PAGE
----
Now let’s get back to the twin points mentioned at the outset: why India shouldn’t celebrate just as yet the defeat of pro-China Maldivian strongman President Yameen and whether this result will see the Chinese influence waning in Maldives.

Of course, Yameen has been a thorn in the Indian flesh for over three years and particularly in past one year he did everything that pleased China and rankled India no end. For past one year, the Indian ambassador in Maldives Akhilesh Mishra has been virtually like a caged parrot with his activities severely curtailed and access to the government functionaries, including parliamentarians and ministers denied. On the other hand, the Chinese ambassador in Maldives has had a free run and given a red carpet welcome wherever he chooses to go in the country. The Yameen government had earlier this year asked India to take back its military helicopters which New Delhi had gifted to Male, a move which was seen by New Delhi as coming at the behest of China. However, India has till now refused to take back its helicopters, lying idle. The India-Maldives tensions had started simmering in 2015 shortly after the Yameen government had slapped sedition charges on Nasheed and thrown him in jail. As a result, Indian prime minister Narendra Modi had cancelled his scheduled bilateral visit to Maldives in 2015. In fact, Maldives happens to be the only neighbouring country which PM Modi hasn’t visited in his 52-month-long tenure so far.

However, since Yameen remains president till November 17, albeit now virtually a lame duck, India has to wait till the transfer of power which is still a good 50 days away. Then there is another very compelling reason why India will have to deal Maldives with kid gloves. Maldives is scheduled to have parliamentary elections in May 2019, around the same time when India too would have concluded its own parliamentary elections. Yameen may be down but definitely not out.

Yameen’s next goal would be to try to win the Majlis elections and force the new government on the back pedal. This has happened earlier too when Nasheed won Maldives’ first ever democratic presidential elections in October 2008, defeating the then strongman Maumoon Abdul Gayoom who ruled Maldives for thirty years. However, a few months later Gayoom’s party DRP won the parliamentary elections, thus eroding Nasheed’s powers. The MDP will have to ensure that it doesn’t allow repeat of the 2009 situation a decade later. That’s why India too has to exercise utmost patience and not see Maldives as a trophy in its lap.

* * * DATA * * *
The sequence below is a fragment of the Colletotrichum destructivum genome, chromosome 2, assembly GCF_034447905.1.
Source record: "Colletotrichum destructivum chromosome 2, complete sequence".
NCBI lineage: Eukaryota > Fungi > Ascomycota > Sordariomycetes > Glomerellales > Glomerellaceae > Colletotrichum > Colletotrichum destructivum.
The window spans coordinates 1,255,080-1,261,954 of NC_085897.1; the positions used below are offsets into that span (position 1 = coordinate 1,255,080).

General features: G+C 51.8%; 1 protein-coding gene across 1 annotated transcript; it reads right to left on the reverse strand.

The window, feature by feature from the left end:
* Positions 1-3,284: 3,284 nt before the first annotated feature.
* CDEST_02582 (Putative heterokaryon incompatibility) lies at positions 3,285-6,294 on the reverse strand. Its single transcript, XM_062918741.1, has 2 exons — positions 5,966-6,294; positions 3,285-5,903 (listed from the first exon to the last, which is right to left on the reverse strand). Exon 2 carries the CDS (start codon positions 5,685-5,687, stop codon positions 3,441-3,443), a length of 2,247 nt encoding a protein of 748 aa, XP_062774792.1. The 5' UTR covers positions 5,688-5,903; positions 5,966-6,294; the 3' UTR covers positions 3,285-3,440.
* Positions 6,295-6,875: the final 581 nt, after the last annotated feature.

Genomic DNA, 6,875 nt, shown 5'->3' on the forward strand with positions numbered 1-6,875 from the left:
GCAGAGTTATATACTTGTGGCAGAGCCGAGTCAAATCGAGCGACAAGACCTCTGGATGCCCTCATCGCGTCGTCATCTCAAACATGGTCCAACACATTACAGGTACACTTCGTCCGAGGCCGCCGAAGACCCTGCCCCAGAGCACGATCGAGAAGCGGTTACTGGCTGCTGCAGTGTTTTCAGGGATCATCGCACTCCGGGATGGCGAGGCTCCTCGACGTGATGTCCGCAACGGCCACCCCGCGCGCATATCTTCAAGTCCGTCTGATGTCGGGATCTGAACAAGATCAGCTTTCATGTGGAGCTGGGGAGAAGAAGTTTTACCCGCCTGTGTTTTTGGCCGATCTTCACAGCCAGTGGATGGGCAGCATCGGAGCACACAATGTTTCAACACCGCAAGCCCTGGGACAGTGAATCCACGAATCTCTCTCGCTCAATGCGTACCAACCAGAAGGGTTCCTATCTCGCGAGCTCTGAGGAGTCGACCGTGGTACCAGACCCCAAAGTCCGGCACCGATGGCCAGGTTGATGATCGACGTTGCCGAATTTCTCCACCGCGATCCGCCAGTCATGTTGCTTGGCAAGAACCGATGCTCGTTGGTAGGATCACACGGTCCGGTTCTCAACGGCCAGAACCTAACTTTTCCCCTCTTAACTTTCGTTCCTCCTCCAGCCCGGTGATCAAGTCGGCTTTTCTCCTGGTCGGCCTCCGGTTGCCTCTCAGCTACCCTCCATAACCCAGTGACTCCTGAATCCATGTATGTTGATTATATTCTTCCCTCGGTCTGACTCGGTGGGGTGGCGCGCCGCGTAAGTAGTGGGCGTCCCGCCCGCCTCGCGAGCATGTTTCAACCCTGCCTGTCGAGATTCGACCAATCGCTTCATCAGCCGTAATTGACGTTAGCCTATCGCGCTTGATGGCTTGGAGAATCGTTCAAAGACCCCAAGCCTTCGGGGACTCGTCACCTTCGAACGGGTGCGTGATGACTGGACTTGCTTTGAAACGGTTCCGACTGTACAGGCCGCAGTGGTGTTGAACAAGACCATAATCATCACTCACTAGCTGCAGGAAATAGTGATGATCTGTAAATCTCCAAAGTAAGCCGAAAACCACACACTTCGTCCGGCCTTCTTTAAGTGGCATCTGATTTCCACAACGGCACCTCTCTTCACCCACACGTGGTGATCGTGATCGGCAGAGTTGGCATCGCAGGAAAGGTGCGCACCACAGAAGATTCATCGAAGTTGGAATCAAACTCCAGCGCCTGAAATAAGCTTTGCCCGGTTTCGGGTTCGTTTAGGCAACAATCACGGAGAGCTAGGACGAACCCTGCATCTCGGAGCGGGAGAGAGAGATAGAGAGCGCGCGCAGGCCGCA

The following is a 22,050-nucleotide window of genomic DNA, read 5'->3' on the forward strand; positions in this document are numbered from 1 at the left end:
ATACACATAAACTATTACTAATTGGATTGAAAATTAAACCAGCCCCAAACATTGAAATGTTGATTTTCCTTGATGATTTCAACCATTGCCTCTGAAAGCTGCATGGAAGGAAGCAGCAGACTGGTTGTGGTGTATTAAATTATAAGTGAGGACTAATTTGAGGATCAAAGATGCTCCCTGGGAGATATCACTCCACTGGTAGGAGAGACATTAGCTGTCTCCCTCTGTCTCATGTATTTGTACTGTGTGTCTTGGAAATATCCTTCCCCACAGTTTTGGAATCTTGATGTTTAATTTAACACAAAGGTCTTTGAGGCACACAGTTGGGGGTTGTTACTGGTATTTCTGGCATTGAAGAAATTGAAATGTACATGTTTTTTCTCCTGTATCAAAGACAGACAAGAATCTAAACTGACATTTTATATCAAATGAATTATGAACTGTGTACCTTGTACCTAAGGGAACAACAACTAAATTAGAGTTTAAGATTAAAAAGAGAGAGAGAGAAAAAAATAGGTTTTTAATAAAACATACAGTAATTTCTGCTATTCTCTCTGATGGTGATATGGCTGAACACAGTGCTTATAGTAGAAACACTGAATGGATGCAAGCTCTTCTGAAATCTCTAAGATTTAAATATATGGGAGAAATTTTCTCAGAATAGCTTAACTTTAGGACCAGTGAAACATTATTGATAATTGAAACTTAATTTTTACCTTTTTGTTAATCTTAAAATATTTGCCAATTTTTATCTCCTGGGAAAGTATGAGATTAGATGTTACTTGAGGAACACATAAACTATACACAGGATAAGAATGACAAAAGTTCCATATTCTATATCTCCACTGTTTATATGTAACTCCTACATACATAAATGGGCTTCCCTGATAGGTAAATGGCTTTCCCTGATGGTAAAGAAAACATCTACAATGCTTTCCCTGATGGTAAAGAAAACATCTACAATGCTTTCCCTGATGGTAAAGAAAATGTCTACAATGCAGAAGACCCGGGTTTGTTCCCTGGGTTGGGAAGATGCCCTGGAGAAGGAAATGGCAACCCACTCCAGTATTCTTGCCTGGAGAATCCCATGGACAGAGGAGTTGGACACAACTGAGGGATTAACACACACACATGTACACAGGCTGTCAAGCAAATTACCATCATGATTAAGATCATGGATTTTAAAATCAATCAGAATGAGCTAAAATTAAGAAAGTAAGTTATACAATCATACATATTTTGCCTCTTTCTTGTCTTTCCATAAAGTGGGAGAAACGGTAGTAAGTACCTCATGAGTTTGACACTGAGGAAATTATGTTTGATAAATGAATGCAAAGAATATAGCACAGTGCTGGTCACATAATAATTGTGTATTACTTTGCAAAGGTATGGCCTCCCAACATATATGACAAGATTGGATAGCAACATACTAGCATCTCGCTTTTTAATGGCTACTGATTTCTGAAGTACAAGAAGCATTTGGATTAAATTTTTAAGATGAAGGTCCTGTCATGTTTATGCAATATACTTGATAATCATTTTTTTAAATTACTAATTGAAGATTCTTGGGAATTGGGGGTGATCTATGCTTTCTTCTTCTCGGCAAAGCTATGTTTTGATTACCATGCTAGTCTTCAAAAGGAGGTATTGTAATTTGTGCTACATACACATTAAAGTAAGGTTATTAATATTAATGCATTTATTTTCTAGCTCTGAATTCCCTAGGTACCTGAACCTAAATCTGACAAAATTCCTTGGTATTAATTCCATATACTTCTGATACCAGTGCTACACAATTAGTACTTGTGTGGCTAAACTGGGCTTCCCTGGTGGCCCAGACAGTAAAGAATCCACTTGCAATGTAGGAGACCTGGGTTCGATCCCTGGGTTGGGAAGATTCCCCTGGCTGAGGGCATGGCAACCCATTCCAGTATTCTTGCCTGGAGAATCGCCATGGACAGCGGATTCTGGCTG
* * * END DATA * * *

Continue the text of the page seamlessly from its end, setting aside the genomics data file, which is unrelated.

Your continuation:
Finally, a word about the China factor. Yes, the presidential election results are a setback to China. But then the results also show that neither Yameen nor China tried to rig the polls. In any case, in a small country like Maldives with a population of just four hundred thousand and a voter base of just 264,000 all political parties know who has voted for whom and rigging is very difficult.

The Chinese influence may not rise in Maldives with the speed it has in past couple of years but it won’t significantly dwindle either. Yes, the new government will not take new loans from China over and above the current ones to the tune of 400 million dollars, quite a high amount considering that the Maldivian GDP is only four billion dollars. For new development projects, Maldives can turn to India and will. India can very well afford to give loans and grants of a few hundred million dollars.

Rajeev Sharma is a New Delhi based strategic analyst and columnist who tweets @Kishkindha.